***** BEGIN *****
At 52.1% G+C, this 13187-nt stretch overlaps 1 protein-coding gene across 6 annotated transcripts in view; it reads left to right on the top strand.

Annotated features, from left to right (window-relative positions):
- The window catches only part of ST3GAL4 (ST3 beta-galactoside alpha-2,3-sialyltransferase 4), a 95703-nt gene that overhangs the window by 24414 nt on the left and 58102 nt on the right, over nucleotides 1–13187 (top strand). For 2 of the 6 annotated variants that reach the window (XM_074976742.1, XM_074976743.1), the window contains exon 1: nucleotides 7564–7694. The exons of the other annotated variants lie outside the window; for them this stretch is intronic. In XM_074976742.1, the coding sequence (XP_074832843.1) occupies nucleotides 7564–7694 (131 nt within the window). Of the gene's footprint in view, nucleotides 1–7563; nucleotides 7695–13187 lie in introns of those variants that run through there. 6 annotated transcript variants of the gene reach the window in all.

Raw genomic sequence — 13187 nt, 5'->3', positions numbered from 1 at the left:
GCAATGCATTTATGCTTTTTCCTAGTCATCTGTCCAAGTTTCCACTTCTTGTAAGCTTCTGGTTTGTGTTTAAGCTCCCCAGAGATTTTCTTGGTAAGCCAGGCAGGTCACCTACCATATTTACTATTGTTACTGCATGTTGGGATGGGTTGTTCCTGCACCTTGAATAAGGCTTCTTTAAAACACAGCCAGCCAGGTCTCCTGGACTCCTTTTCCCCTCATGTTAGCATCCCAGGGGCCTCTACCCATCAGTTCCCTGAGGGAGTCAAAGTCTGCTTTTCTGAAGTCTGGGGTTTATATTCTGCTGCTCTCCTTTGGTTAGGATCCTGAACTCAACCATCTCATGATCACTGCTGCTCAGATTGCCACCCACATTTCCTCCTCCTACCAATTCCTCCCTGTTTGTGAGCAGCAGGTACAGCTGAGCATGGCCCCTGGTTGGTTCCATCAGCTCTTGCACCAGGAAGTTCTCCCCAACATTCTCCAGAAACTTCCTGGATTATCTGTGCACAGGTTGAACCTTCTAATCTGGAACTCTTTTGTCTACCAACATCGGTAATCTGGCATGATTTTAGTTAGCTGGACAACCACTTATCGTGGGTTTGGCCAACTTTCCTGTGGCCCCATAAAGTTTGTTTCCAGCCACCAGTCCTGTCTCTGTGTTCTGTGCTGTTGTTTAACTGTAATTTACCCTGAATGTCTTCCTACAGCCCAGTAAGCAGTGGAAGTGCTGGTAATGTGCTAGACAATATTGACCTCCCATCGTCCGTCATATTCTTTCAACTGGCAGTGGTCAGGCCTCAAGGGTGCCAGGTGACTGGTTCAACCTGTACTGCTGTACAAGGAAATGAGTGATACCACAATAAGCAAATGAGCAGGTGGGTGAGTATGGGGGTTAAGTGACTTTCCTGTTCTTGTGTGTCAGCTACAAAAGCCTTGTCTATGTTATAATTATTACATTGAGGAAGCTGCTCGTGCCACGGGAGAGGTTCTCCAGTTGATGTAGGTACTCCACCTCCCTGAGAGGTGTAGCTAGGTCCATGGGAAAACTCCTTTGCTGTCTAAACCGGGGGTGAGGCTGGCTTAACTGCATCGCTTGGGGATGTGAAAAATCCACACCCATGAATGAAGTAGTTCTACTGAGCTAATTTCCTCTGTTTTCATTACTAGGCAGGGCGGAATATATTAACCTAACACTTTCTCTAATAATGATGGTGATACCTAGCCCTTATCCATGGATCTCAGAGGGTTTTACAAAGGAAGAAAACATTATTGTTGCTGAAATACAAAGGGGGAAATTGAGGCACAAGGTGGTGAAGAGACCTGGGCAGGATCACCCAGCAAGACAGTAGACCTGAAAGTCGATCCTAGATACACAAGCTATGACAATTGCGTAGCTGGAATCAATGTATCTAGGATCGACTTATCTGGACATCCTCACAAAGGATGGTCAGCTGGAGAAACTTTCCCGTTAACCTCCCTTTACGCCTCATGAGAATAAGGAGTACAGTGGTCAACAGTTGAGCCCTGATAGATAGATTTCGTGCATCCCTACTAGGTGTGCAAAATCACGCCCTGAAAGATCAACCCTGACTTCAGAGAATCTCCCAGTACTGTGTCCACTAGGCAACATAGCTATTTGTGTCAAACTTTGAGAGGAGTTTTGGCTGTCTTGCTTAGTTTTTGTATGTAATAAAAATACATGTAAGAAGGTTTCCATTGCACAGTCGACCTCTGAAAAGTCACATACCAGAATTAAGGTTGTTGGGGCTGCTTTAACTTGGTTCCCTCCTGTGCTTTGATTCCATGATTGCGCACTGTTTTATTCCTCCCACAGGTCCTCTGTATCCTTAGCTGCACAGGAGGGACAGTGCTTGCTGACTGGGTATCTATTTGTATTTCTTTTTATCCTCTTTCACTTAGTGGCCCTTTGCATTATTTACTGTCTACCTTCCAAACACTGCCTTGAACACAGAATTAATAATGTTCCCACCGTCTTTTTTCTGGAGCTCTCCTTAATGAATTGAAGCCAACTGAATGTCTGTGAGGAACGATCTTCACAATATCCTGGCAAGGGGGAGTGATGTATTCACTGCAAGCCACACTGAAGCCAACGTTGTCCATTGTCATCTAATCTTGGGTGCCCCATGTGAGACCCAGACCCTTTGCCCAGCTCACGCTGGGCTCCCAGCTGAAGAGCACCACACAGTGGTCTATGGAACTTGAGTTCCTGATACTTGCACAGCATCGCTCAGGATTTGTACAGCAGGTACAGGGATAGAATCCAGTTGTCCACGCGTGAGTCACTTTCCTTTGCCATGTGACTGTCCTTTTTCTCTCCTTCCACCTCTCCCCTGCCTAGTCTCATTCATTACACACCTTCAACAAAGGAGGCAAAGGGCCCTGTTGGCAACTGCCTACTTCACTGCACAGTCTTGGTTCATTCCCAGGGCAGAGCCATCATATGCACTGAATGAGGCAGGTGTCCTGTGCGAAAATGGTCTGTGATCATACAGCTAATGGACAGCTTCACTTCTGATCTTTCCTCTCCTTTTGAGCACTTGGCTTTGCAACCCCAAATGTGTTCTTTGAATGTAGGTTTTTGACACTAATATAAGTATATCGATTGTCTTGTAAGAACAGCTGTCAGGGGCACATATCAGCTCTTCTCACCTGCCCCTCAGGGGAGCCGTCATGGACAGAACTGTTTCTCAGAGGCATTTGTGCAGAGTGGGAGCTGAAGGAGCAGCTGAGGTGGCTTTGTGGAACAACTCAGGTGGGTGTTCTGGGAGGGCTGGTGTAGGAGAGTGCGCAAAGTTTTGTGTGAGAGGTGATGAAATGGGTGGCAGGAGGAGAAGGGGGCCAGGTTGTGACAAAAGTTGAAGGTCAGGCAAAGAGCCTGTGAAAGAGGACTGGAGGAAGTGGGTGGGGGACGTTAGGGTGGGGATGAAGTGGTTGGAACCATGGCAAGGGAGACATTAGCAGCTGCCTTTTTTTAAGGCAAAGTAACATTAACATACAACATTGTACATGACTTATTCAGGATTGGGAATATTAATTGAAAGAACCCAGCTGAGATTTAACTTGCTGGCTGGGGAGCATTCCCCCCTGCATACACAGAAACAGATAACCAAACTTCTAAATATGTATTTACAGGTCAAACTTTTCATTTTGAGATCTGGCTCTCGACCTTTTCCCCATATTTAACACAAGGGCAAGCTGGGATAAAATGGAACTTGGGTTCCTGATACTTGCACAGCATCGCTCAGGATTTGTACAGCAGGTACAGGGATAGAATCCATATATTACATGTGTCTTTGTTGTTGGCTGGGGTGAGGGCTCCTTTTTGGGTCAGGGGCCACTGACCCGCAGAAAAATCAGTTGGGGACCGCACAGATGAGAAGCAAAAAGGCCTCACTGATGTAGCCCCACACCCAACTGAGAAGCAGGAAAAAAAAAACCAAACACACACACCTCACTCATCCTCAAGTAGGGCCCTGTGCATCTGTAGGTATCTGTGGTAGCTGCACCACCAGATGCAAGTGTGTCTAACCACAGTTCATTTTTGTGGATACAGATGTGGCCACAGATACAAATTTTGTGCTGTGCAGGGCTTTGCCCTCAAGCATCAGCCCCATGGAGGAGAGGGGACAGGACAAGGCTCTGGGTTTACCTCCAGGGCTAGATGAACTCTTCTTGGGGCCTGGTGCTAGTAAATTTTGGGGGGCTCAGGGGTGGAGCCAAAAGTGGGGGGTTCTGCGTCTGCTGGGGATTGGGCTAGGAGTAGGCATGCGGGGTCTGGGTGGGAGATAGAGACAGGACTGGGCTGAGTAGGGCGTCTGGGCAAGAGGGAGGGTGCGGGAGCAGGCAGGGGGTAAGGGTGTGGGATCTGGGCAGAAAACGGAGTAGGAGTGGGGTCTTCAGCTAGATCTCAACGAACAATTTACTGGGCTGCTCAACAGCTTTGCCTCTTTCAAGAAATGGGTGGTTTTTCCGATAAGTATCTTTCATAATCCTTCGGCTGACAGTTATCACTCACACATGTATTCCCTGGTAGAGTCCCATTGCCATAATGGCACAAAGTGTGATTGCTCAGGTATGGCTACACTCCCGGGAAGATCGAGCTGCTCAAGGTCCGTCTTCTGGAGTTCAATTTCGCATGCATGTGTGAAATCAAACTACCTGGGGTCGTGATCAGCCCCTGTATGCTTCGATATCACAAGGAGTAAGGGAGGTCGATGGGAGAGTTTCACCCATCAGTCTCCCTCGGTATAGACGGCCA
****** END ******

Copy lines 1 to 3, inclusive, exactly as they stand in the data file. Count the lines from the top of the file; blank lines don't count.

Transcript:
At 52.1% G+C, this 13187-nt stretch overlaps 1 protein-coding gene across 6 annotated transcripts in view; it reads left to right on the top strand.

Annotated features, from left to right (window-relative positions):
- The window catches only part of ST3GAL4 (ST3 beta-galactoside alpha-2,3-sialyltransferase 4), a 95703-nt gene that overhangs the window by 24414 nt on the left and 58102 nt on the right, over nucleotides 1–13187 (top strand). For 2 of the 6 annotated variants that reach the window (XM_074976742.1, XM_074976743.1), the window contains exon 1: nucleotides 7564–7694. The exons of the other annotated variants lie outside the window; for them this stretch is intronic. In XM_074976742.1, the coding sequence (XP_074832843.1) occupies nucleotides 7564–7694 (131 nt within the window). Of the gene's footprint in view, nucleotides 1–7563; nucleotides 7695–13187 lie in introns of those variants that run through there. 6 annotated transcript variants of the gene reach the window in all.